Trolling the Election
Experts are most worried about the threat of disinformation. In Europe, automated bots, sometimes backed by governments, have shaped and shifted the online conversation.

Bots have been used to influence the debates regarding independence in Catalonia and immigration in Italy. Misinformation linked to Russia's Internet Research Agency in St. Petersburg was deployed in the Netherlands to influence Dutch opinion against Ukraine, investigative news website Bellingcat reported. Disinformation and "fake news" has also been weaponised by domestic groups, used to influence the discussion around the Yellow Jacket protests in France and derail the hotly debated UN migration deal.

“If you're successful in your information operations you don't need to do decent cybersecurity or operational security,” said Past. Using disinformation “is the lower-hanging fruit right now,” she said. The proliferation of fake news is a top concern among European citizens, according to a poll conducted in September: Seventy-three percent of respondents said they are concerned or very concerned about disinformation or misinformation.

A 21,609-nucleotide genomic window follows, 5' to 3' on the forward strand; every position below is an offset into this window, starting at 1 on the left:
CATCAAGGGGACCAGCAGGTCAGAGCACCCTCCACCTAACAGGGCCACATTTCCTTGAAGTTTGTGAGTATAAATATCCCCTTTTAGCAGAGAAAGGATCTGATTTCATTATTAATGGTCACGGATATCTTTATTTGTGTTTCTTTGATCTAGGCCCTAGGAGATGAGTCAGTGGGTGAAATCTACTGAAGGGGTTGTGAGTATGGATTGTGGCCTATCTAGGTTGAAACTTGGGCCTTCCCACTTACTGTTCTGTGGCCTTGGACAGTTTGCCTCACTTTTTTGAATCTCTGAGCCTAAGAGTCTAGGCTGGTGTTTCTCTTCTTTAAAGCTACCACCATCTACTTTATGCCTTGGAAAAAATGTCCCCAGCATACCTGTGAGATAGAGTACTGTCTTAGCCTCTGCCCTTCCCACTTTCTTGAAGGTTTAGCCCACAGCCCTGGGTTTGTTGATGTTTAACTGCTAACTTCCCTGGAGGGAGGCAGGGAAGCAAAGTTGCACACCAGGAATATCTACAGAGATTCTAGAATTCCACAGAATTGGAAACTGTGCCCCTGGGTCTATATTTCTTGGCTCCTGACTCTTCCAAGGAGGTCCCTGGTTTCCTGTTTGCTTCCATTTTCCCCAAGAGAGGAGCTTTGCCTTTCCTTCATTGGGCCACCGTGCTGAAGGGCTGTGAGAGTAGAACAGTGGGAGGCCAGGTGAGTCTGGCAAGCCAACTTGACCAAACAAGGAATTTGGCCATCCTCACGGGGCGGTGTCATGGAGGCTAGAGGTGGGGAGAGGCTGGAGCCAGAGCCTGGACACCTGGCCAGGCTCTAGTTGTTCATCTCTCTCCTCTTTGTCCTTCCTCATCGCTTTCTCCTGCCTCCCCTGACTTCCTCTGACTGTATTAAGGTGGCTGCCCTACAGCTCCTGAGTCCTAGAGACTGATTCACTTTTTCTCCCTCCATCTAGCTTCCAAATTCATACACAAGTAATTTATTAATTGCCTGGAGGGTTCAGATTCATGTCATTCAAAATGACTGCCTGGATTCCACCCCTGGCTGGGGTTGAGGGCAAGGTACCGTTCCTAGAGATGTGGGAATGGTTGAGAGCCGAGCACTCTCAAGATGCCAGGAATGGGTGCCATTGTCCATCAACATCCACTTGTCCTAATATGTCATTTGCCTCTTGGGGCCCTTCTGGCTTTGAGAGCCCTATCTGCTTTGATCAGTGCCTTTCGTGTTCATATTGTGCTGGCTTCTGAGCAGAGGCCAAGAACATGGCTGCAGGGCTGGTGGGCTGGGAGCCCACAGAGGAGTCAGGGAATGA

Companies like Twitter and Facebook acknowledge that fake accounts are a threat to the integrity of elections. Twitter added figures on “platform manipulation” in 2018 to its biannual transparency reports, hoping to increase public understanding of what it calls "attempts to disrupt the health of the public conversation via malicious automation and spam tactics."

Between January and June 2018, the social media company detected more than 232,450,000 suspected fake accounts worldwide (the company doesn’t provide a regional breakdown of the data). Seventy-five percent of the accounts were eventually suspended.

Under pressure from the European Commission, social media platforms adopted a fake news code of practice. Google, Facebook, Twitter and Mozilla and a range of umbrella associations and industry groups are expected to release new figures on their fight against disinformation later this month.